We met Anne Anderson of Chaine d Or http://www.chainedor.com/ a few years ago at a tasting event at Copia in Napa, and followed that up with a picnic at the winery last summer. Jerry and Anne took a liking to us and offered lots of great advice as we started our winery.
Last fall Jerry invited me to help with harvest. No small deal, Jerry had turned down all offers of help for over 10 years he let me know. I think our enthusiasm and dirty boots though convinced Jerry and Anne we were serious so I helped with both the Chardonnay harvest, and the Cabernet harvest.
Jerry asked me to help again this year, and Saturday morning I headed out before dawn to get to the small vineyard high in the Santa Cruz Mountains.
This was my view from on top of the crusher. Our Elandrich vineyard is on the lower left, and Ridge's Monte Bello vineyard is the cloud covered peak on the right.
I'm in charge of the "crush pad". The grapes arrive and I lift them into the crusher destemmer. Jerry puts the crusher in the truck bed so that we can use gravity to feed the crushed and destemmed grapes into the wine press. The juice collects in the bin below the press and I then pump it into the large tank in the back to settle.
You can see the pump on the right, and the cellar doors in this photo. I use the wheel barrow to haul away the discarded stems.
Jerry on his tractor far down the row. The picking crew loads the tractor and Jerry brings the bins up to me at the crush pad.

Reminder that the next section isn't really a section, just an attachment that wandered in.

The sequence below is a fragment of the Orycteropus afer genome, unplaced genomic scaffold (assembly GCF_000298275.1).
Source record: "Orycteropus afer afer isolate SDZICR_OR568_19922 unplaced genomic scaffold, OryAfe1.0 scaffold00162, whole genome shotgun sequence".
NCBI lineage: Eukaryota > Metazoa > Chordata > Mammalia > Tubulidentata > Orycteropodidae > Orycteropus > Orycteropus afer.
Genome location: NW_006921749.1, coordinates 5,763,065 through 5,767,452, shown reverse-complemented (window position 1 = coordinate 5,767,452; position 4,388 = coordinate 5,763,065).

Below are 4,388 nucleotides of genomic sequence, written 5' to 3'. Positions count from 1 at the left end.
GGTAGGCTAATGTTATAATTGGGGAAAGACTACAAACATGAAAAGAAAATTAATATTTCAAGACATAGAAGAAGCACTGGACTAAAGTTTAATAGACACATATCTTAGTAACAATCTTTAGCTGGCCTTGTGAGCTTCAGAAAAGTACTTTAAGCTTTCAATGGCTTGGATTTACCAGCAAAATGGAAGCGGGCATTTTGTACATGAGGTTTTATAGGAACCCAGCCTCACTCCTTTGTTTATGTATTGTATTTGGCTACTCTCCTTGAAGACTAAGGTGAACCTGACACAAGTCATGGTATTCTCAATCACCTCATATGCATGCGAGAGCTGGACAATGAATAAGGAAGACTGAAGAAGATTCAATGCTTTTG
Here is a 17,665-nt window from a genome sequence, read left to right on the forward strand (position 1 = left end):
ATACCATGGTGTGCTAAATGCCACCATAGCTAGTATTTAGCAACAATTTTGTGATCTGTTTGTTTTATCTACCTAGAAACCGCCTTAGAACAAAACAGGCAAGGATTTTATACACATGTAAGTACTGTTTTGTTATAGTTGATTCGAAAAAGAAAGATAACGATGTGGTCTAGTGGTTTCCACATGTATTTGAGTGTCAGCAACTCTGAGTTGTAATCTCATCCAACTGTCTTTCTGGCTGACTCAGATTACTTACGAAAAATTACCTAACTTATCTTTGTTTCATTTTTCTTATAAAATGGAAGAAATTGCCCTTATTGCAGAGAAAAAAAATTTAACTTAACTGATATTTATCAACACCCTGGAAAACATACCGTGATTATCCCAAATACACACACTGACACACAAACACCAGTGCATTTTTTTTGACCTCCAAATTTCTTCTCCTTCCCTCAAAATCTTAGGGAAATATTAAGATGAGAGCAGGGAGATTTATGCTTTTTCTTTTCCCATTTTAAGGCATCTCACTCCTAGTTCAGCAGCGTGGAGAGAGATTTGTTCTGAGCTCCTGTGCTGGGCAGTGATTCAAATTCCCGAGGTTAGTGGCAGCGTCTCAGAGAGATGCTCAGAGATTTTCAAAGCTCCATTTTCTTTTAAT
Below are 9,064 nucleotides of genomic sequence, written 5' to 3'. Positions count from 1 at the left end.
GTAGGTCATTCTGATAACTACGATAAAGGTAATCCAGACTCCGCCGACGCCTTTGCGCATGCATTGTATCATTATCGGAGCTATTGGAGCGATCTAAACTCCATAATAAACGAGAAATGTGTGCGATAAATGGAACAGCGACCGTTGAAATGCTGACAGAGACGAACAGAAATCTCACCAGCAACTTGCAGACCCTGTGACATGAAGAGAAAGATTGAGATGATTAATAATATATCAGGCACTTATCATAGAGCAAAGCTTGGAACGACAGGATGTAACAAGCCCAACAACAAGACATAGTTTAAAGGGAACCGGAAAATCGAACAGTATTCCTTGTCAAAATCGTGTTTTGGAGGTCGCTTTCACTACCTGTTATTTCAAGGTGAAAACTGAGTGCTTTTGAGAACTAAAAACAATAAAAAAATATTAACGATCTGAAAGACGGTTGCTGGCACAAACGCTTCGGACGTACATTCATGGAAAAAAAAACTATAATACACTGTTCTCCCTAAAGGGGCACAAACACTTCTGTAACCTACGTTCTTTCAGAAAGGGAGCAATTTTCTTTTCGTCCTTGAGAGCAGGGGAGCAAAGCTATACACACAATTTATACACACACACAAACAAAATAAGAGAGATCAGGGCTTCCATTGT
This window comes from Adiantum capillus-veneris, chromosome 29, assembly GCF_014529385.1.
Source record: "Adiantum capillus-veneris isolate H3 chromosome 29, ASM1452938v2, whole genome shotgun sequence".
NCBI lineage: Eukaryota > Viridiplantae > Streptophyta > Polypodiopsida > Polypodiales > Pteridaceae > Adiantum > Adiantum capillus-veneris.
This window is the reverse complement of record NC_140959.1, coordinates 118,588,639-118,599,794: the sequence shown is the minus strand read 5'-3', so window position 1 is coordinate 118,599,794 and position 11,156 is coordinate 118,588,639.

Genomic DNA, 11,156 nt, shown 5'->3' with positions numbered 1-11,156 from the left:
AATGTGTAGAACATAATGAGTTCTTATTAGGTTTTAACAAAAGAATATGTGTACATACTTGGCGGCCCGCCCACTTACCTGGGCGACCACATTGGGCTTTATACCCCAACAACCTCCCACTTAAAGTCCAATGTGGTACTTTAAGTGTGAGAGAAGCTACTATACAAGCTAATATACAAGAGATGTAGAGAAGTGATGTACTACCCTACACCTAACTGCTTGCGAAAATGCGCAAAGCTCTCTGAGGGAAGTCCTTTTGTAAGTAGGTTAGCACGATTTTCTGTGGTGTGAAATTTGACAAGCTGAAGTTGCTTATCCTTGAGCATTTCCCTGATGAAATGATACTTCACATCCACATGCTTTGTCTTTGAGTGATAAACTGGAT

Chardonnay grapes fresh in the bin. In the wine business these are called. F.L.Y.B.'s Short for F..ing little yellow bins. They are harder to work with than 1/2 ton bins because each one has to be lifted into the crusher (by me in this case) rather than using a forklift. They hold 30 pounds.
Another task I do is run up and down the rows and push all the FLYB's into a row. The pickers leave them on the ground when they are full. I then go line them up like this so Jerry can load them onto the tractor by passing down a single row.
4 bins are loaded on the front. I do that. Two pickers then load the back up with 20-25 bins, and Jerry then drives them up to me at the crush pad. One of the crew lifts them to me, and I lift them into the crusher. I quickly remove any leafs or bad clusters before they get crushed.
I had to leave for a little bit at 9 am, but we were mostly done by then. I got back in time to press the juice and finish getting it into tank. Jerry lets it settle for 24 hours before he transfers it into barrels for fermentation. The last task of the day was getting the crusher off the truck. No easy task for sure.
We finished the day cleaning up and Jerry asked me how our harvest schedule looked. I let him know that we were likely going to make the Elandrich Zinfandel at home because there was not enough to make at Hallcrest. Hallcrest has a one ton minimum and we will only have about 1000 pounds of Zinfandel.
He very kindly offered to let us make the Zinfandel at Chaine d Or. So we will have a single barrel (25 cases) of 2006 Elandrich Santa Cruz Mountain Zinfandel from Stefania Wine after all.